I have never seen a perfect sketch show, and the Cambridge Footlights provided no exception. However, there were some sketches which displayed such true originality and creativity, it made up for any shortcomings in the show.
My curiosity had already been piqued by the ‘reference cards’ placed on every person’s chair. The cards did not come into use until much later in the show, but it was well worth the wait. The result was hilarious and very smart, and acts as a perfect example of how innovative the foursome are in creating their sketches.
There were various recurring sketches which, for me, were some of the most successful, even though they were dragging the same concept out. It is a testament to their ingenuity that they managed to find so many different takes on each theme. For example, the ‘machine that can predict your death’ never grew old, and gave each member a chance to shine whilst they acted out multiple hysterical and improbable deaths. Meanwhile, the surreal meta-comedy provided whenever they silently donned animal masks was intriguing and added a whole different flavour to the show. The way in which they could incorporate quite sophisticated comedy constructs such as these with effective methods of audience participation, as well as impressive fully-mimed sketches (look out for Rosa Robson’s sketch with a piece of string) shows amazing versatility.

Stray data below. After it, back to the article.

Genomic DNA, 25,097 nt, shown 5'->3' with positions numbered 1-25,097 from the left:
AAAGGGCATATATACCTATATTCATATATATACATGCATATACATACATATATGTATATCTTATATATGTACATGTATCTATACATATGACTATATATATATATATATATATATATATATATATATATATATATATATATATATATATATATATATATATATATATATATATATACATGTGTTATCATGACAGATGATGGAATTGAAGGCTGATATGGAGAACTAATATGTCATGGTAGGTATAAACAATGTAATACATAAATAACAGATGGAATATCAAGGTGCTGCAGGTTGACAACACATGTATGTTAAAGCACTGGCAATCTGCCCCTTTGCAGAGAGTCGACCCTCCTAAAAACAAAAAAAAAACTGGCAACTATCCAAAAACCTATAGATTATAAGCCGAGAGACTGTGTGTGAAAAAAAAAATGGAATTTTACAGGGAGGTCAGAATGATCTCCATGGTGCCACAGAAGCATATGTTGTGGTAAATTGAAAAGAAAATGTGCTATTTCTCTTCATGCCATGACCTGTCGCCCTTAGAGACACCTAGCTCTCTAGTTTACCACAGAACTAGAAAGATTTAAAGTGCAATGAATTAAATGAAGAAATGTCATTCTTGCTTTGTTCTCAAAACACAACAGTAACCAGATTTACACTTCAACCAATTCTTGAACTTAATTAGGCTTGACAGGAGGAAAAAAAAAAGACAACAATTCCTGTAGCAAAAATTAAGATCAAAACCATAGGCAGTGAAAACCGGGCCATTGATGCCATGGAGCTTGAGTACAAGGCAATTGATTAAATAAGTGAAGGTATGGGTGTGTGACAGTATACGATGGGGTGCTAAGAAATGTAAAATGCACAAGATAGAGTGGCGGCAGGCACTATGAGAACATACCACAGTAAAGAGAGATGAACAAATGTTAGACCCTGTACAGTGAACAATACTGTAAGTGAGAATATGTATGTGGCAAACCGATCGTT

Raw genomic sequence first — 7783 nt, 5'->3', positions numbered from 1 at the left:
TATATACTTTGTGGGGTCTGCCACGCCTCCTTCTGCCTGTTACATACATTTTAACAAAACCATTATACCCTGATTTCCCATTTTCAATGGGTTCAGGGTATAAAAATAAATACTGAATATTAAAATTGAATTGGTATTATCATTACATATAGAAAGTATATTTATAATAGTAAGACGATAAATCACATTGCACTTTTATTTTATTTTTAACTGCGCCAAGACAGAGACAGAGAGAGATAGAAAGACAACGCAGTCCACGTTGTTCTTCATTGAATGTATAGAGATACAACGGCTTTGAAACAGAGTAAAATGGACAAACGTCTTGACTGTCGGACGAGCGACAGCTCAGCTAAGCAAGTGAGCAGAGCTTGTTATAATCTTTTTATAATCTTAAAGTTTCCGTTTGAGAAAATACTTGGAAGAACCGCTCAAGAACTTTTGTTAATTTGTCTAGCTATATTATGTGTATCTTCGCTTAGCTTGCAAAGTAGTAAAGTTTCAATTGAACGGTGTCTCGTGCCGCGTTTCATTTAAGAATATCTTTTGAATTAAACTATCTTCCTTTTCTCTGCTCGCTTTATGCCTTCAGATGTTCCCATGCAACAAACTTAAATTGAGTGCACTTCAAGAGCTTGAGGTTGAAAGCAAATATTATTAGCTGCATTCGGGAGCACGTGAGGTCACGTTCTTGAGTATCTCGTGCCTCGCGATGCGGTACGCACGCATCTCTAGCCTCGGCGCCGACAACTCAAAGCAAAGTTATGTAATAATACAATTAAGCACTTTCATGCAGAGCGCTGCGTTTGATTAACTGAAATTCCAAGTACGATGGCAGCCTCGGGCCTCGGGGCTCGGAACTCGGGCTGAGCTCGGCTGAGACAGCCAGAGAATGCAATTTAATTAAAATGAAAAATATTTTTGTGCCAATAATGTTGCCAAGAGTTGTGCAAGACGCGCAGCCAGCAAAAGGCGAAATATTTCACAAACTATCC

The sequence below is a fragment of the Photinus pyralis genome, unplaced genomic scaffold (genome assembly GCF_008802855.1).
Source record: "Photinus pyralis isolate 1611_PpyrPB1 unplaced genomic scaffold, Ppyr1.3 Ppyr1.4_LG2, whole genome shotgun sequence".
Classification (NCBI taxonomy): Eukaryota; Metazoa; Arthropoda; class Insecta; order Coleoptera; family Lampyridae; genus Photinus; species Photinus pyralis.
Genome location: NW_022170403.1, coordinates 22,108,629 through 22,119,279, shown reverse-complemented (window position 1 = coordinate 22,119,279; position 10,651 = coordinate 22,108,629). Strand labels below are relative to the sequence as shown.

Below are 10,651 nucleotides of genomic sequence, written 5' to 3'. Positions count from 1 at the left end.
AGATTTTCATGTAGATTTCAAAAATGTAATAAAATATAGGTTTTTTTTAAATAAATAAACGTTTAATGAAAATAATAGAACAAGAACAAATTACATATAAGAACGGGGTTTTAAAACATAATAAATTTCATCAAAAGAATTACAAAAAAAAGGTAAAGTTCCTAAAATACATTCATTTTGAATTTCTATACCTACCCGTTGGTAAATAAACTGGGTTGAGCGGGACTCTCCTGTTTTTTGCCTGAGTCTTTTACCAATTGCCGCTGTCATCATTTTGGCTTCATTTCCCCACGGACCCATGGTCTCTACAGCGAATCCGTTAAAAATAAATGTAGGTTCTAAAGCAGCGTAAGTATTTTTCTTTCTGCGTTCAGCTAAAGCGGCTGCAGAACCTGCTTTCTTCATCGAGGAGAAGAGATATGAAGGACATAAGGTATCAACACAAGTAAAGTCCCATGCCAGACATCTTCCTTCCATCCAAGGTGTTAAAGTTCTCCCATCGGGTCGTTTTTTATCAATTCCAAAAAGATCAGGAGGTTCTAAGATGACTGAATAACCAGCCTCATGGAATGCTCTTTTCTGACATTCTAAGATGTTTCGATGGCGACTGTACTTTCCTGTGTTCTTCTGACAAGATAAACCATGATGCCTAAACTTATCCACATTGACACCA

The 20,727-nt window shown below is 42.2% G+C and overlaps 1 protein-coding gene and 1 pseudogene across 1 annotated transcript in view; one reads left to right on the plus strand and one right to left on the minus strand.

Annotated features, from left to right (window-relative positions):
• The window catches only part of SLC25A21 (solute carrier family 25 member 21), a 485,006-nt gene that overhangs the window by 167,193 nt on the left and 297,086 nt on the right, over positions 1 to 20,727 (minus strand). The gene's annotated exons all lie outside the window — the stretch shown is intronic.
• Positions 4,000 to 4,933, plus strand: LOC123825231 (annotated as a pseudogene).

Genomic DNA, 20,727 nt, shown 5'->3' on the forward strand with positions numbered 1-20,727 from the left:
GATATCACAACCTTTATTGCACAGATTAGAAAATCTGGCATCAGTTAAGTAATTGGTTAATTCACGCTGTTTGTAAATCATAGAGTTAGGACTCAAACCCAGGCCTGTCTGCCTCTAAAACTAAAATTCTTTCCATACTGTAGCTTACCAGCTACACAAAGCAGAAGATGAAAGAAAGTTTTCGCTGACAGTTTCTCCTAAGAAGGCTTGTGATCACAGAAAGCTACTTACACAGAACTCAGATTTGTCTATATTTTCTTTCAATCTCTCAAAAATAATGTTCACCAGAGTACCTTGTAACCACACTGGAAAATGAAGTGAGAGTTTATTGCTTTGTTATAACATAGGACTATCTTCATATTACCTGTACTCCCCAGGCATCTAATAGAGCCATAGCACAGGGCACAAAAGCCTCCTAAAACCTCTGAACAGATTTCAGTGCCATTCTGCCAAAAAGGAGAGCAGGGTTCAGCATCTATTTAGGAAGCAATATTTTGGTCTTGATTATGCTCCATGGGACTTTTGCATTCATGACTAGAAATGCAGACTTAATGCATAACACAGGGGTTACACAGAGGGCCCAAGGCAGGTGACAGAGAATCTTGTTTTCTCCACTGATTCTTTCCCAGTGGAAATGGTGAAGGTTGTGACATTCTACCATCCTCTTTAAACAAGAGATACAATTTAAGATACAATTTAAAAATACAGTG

However, as with many sketch shows, there were often issues with closing each scene effectively, or indeed ending the whole show. I felt that the set needed a more explosive or decisive ending - or even perhaps a final reference to the confusing title, Canada, which seemed to be brought up gratuitously every now and then. However, despite the occasional lapses, this show offers a lot of diversity and a lot of laughs, with some truly remarkable acting, particularly from the highly talented Emma Sidi, whose range of characters, facial expressions, and even dance moves was extraordinary.